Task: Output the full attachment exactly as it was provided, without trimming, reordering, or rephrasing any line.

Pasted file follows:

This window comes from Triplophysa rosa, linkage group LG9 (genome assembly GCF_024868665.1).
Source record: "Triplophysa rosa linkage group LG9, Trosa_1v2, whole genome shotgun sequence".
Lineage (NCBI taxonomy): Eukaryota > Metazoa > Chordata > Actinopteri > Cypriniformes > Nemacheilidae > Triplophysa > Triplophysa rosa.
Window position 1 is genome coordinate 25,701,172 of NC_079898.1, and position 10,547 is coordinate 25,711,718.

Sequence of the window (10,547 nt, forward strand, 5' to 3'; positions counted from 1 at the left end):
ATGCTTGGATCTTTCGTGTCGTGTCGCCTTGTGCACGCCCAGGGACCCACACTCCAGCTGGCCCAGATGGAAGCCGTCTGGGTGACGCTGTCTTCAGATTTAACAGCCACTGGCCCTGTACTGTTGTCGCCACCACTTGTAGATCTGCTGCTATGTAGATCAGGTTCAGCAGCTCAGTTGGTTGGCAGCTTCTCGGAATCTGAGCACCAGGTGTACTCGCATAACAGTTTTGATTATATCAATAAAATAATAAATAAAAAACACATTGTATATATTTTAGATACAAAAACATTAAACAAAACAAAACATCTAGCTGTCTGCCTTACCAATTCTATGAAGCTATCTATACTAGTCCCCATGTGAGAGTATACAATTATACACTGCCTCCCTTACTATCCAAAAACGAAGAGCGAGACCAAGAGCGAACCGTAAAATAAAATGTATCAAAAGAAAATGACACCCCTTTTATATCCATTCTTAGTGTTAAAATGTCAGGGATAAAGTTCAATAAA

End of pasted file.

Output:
This window comes from Triplophysa rosa, linkage group LG9 (genome assembly GCF_024868665.1).
Source record: "Triplophysa rosa linkage group LG9, Trosa_1v2, whole genome shotgun sequence".
Lineage (NCBI taxonomy): Eukaryota > Metazoa > Chordata > Actinopteri > Cypriniformes > Nemacheilidae > Triplophysa > Triplophysa rosa.
Window position 1 is genome coordinate 25,701,172 of NC_079898.1, and position 10,547 is coordinate 25,711,718.

Sequence of the window (10,547 nt, forward strand, 5' to 3'; positions counted from 1 at the left end):
ATGCTTGGATCTTTCGTGTCGTGTCGCCTTGTGCACGCCCAGGGACCCACACTCCAGCTGGCCCAGATGGAAGCCGTCTGGGTGACGCTGTCTTCAGATTTAACAGCCACTGGCCCTGTACTGTTGTCGCCACCACTTGTAGATCTGCTGCTATGTAGATCAGGTTCAGCAGCTCAGTTGGTTGGCAGCTTCTCGGAATCTGAGCACCAGGTGTACTCGCATAACAGTTTTGATTATATCAATAAAATAATAAATAAAAAACACATTGTATATATTTTAGATACAAAAACATTAAACAAAACAAAACATCTAGCTGTCTGCCTTACCAATTCTATGAAGCTATCTATACTAGTCCCCATGTGAGAGTATACAATTATACACTGCCTCCCTTACTATCCAAAAACGAAGAGCGAGACCAAGAGCGAACCGTAAAATAAAATGTATCAAAAGAAAATGACACCCCTTTTATATCCATTCTTAGTGTTAAAATGTCAGGGATAAAGTTCAATAAA